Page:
Tsunami caused by Tonga volcano eruption stumps Japan weather experts

Kyodo -- Jan 18
The eruption of an underwater volcano off Tonga on Saturday that caused tsunami waves of up to around 1 meter to hit parts of Japan's coast stumped weather experts, as volcanic eruptions are said to rarely cause a rise in tide levels.

Hunga Tonga-Hunga Ha'apai, an underwater volcano located about 8,000 kilometers from Japan, erupted around 1:10 p.m. Saturday Japan time, resulting in a plume of smoke reaching a height of 16,000 meters and blanketing the area in a thick film of volcanic dust, according to satellite imagery.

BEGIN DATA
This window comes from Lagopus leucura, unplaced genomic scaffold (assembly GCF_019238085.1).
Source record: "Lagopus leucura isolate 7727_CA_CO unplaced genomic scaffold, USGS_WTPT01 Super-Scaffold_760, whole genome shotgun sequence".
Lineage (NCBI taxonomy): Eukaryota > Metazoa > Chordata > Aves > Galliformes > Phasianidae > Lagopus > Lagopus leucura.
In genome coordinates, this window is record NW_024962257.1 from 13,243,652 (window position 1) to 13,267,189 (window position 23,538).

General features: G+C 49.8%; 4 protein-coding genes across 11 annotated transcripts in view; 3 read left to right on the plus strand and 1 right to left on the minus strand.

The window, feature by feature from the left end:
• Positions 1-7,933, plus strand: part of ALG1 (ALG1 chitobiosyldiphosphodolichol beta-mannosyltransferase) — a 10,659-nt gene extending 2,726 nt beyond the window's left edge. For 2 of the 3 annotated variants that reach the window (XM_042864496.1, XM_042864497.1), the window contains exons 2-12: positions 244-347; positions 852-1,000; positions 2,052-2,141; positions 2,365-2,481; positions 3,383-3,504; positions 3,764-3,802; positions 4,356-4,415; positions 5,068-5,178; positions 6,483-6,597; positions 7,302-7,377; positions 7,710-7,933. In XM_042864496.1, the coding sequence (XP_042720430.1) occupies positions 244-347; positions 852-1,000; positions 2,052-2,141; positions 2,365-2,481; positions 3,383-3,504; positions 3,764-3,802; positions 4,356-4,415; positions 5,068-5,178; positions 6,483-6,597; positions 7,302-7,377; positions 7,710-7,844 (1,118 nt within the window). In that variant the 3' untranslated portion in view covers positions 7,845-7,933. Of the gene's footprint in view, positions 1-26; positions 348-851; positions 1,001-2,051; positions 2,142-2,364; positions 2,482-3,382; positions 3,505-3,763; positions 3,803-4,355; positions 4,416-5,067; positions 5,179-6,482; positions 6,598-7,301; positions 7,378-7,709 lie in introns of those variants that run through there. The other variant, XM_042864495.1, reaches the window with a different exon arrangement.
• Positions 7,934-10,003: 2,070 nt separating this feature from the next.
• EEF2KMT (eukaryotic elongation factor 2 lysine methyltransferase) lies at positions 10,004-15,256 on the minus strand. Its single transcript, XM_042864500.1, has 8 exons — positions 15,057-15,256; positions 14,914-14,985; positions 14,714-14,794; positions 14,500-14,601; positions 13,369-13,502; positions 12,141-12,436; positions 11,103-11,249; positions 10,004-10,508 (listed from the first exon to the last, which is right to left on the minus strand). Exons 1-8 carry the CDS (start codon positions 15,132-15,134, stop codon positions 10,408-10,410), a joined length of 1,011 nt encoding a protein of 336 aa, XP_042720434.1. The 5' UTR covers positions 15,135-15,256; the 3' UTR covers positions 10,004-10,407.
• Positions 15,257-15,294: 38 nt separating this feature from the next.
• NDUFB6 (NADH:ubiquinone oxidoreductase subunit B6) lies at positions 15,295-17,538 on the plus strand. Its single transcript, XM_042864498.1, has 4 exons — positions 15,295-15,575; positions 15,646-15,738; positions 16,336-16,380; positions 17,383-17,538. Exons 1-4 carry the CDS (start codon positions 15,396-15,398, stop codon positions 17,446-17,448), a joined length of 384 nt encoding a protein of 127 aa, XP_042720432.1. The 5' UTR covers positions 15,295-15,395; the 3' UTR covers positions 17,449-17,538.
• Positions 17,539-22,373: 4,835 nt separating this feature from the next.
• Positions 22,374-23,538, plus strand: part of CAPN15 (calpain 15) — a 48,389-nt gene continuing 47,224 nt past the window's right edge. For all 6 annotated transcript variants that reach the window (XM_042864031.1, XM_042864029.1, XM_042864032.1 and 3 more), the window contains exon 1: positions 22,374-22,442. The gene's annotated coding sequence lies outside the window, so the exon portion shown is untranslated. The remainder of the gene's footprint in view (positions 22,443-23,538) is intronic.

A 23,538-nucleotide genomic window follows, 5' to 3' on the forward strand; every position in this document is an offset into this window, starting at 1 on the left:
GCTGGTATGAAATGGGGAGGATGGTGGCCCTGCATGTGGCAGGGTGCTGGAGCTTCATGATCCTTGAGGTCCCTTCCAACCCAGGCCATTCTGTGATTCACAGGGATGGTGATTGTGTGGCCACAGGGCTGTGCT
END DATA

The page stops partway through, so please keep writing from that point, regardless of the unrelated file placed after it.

Japan's weather agency released information at 7:03 p.m. saying slight changes in sea levels were expected but initially denied there was cause for alarm.

But it changed its tune and decided to issue a tsunami warning and advisory after tide levels continued to rise along Japan's Pacific coast from around 8 p.m.

The tidal changes, which came two and a half hours earlier than expected, did not match the characteristics of a tsunami, the agency said, adding at a press conference later that it "did not know the mechanism."

Tsunami caused by earthquakes occur when the violent movement of tectonic plates that contain the seafloor creates massive displacement in a body of water.

When a tsunami is generated in distant waters, it passes through several observation points before reaching Japan, enabling its size and arrival time to be estimated.